It is common for many teachers and parents, when faced with quarrelling children, to tell them that if they can't get along then they should just avoid each other. This frequently used approach to dealing with problems through separation and avoidance is commonplace, but in my eyes totally wrong. The events of recent years, epitomised by the tragic events in France, have emphasised the importance of teaching children tolerance and respect, but above all have underlined the imperative to give them the ability and motivation to engage in difficult discussions, particularly with those who we find it most challenging to talk to. Jewish tradition teaches us the importance of 'makhlochet' or 'respectful disagreement': we cannot all agree on everything and we don't need to live in a fantasy of superficial harmony. I firmly believe that we need to do, and teach our children to do, is have honest and deep discussions with those who differ from us, in which we try our best to understand their perspectives and are prepared to respectfully disagree about things we can't see eye to eye about.
This notion of deep discussion was a feature of the work of governors this week, who spent an evening exploring British Values and SMSC (Spiritual, Moral, Social and Cultural Education) at Alma. British Values have been at the forefront of the educational discussion for the past couple of years. They were initially identified as important in the Government's Prevent strategy, which was launched by the UK Government in 2011 to prevent the promotion of terrorism and radicalisation. The writers of the strategy identified some of the core British values they saw as the responsibility of schools and other organisation to promote. These include (amongst other things) respect for democracy, freedom of speech, respect for individual liberty and tolerance of different faiths and beliefs. The principles of these values have since been incorporated into Department for Education advice and Ofsted guidance for schools. The guidance we explored underlies the importance of many of the values and practices which are part of our approach at Alma, such as teaching children to be reflective about their own beliefs, developing thir imagination, learning to take responsibility for the consequences of their actions, engaging with democracy and the parliamentary system and, in the words of Ofsted, developing an 'interest in exploring, improving understanding of and showing respect for different faiths and cultural diversity'.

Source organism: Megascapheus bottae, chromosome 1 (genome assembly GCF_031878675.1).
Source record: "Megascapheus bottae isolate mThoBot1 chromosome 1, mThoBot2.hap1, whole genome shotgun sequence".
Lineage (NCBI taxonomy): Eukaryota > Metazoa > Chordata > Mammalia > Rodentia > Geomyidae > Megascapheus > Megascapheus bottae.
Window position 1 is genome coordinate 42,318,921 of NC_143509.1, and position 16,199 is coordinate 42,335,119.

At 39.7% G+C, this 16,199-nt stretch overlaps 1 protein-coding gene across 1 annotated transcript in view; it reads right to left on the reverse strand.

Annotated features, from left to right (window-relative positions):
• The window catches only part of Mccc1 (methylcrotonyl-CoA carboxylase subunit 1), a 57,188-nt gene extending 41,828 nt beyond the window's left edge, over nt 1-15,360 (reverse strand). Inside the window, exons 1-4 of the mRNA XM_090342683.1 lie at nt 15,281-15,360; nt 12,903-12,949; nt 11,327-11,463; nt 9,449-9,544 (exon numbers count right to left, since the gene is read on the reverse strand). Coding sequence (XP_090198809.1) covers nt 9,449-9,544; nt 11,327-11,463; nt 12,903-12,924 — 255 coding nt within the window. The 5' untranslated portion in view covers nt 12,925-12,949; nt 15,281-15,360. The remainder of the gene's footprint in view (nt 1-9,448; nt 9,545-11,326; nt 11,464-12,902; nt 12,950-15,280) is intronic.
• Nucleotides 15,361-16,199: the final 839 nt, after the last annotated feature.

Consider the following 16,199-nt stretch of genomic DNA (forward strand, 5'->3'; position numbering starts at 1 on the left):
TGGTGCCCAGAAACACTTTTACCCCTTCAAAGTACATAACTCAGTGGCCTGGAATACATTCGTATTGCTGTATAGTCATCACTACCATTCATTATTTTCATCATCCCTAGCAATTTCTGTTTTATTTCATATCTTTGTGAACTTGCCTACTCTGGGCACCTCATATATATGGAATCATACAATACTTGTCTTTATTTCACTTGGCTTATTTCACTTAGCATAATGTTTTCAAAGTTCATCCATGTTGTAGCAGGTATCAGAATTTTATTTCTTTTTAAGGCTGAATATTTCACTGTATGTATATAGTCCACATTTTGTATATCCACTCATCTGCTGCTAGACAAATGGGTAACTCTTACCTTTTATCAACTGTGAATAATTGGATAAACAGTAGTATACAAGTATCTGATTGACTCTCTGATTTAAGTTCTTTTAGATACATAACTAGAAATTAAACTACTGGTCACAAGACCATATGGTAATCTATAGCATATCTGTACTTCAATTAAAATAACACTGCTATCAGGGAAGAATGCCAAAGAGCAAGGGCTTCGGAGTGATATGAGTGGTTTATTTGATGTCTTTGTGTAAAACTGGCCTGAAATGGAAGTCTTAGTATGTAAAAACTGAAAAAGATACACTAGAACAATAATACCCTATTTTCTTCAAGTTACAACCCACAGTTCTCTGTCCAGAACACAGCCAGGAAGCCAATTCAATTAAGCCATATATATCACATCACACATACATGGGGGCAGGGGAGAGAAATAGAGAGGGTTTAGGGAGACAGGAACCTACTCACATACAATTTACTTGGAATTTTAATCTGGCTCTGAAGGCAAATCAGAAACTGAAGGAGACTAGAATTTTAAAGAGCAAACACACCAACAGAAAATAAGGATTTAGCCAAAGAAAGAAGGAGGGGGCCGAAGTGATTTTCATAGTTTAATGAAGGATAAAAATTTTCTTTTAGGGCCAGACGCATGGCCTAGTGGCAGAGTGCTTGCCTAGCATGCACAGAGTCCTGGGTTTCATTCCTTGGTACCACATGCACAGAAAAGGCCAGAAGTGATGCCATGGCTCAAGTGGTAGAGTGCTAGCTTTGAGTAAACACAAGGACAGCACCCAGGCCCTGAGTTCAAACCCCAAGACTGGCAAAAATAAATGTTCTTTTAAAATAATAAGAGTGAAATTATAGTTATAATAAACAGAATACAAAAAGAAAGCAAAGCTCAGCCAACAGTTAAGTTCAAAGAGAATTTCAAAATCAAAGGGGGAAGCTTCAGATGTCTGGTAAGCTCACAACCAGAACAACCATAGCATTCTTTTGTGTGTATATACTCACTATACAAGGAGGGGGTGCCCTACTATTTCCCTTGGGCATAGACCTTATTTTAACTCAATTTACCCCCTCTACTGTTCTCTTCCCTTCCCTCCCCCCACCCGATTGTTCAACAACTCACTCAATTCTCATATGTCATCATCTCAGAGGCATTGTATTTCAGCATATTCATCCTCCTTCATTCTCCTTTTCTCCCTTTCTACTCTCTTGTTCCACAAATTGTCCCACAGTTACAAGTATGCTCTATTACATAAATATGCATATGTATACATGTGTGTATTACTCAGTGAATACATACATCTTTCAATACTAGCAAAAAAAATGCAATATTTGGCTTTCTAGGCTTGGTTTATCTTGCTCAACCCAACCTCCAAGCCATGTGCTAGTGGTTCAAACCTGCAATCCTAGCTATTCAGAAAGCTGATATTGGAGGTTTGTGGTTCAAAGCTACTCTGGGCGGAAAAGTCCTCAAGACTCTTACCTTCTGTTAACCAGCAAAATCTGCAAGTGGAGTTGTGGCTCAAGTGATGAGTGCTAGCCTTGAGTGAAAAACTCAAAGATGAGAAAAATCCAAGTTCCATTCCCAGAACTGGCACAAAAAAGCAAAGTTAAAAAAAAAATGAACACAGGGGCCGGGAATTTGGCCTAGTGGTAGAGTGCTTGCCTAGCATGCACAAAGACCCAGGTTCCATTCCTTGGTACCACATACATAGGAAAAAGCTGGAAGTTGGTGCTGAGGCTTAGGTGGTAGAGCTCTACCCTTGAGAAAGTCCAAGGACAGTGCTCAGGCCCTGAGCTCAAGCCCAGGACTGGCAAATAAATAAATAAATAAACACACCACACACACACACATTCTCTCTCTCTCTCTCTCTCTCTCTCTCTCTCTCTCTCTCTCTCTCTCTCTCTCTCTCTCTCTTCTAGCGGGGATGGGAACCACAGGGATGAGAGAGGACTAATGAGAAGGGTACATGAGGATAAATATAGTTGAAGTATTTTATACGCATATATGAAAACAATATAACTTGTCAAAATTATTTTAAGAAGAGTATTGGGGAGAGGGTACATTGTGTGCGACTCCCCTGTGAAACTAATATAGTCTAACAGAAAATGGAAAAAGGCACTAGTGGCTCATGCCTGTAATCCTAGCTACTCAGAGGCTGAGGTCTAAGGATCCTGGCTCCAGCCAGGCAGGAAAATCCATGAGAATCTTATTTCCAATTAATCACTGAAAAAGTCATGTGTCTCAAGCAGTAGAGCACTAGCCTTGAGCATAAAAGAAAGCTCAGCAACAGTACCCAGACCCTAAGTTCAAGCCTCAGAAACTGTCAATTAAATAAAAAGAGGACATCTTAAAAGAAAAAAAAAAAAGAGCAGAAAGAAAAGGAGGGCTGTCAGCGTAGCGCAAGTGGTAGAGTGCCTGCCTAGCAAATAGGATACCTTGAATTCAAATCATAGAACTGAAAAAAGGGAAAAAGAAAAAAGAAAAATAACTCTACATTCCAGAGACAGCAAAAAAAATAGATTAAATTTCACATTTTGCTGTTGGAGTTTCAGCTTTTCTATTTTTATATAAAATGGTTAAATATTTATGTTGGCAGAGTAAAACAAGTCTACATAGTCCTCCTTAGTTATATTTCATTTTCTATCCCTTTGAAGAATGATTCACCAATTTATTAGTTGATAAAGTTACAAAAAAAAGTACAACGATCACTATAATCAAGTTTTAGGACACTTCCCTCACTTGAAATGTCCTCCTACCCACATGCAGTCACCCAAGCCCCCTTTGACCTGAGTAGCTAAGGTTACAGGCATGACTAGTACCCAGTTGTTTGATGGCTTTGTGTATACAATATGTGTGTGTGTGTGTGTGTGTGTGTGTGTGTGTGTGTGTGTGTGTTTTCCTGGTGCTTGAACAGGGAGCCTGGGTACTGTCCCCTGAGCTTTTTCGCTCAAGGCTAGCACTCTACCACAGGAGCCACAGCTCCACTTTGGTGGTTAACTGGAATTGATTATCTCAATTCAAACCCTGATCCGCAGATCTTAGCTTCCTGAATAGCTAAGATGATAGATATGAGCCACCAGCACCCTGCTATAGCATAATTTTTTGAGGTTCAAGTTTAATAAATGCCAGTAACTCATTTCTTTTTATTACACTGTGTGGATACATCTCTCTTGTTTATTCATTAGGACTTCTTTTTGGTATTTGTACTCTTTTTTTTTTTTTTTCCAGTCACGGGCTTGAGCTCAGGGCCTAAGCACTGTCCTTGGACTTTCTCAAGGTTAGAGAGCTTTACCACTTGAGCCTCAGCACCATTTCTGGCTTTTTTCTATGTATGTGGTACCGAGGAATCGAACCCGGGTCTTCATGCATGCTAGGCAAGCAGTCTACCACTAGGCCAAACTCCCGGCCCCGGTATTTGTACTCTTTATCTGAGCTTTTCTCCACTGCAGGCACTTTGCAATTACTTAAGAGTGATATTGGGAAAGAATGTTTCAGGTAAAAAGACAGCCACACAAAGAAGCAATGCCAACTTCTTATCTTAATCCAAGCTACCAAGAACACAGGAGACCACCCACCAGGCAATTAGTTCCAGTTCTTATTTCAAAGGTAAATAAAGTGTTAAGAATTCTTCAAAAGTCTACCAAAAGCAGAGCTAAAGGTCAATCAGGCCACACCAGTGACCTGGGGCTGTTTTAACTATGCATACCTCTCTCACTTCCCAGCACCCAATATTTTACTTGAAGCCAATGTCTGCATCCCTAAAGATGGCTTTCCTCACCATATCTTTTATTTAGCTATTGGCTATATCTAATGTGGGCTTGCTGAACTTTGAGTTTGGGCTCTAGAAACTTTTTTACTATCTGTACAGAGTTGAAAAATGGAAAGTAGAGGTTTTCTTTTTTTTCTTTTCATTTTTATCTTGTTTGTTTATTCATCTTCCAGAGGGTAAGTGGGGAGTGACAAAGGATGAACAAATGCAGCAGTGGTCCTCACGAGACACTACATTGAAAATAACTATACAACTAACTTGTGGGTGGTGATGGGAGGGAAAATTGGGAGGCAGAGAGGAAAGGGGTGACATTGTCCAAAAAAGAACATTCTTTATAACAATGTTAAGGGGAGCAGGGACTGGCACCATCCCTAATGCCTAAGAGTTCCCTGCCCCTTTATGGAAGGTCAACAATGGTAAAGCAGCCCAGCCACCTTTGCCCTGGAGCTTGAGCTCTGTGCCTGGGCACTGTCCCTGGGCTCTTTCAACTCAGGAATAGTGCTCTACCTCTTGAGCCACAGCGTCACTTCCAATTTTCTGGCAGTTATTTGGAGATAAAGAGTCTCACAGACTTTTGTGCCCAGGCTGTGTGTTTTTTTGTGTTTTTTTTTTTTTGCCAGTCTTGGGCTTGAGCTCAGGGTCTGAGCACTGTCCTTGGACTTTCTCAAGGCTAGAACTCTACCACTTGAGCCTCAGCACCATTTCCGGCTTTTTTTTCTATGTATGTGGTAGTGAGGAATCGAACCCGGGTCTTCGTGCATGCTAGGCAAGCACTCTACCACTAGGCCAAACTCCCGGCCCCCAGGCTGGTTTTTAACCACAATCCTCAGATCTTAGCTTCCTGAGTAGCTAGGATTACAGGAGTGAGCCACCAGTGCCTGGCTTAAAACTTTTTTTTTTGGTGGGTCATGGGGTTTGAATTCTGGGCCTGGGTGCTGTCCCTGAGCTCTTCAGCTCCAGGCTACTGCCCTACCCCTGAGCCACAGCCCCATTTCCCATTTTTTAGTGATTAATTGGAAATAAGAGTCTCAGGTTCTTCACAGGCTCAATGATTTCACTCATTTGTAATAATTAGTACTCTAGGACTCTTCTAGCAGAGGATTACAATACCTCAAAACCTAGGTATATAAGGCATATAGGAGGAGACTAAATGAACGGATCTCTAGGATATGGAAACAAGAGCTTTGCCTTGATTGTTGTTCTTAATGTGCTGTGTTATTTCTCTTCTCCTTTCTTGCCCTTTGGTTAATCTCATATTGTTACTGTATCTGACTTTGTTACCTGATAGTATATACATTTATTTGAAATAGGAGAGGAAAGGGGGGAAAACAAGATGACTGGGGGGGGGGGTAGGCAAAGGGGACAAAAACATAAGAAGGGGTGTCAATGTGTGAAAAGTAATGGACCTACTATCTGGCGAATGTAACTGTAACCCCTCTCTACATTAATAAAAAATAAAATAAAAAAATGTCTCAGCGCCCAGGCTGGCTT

It is against the background of these principles, and of helping our children to grow up with tolerance amidst fear and disharmony, that we were glad to welcome three guests to school over the past week: last Friday Muslim author Hajera Memon visited us, to share her beautiful children's book, 'The Story of the Elephant' with us, something we will be using as part of our Year 1 curriculum later this year. Hajera came to join our Friday morning singing (which she loved) and is part of a growing group of individuals from different faith groups, who are helping our children to learn about the beliefs of others.
Our other guests were two of our local MPs, who welcomed to school this Friday: Mike Freer, the MP for the Finchley and Golders Green constituency we are currently in and Theresa Villiers, MP for the Totteridge and Whetstone constituency, where we will be in the future. They had an opportunity to talk to the children and to hear about the things they are learning at the moment. They were both imprssed with the children's knowledge and Mike was especially pleased to be compared to Nelson Mandela, one of the heroes Year 1 are currently learning about!
The discussion in the press regarding British Values has not always been positive, but at the heart of the matter is the notion of creating a better society and a better world, something that guides the work we do here. Using discussion and dialogue to solve problems, find creative solutions and work in cooperation is not just important, it is essential to creating a world built on kindness and is at the heart of Alma, whatever we are learning. We need to talk to create a better world, a world not built on fear or hatred, but built on kindness.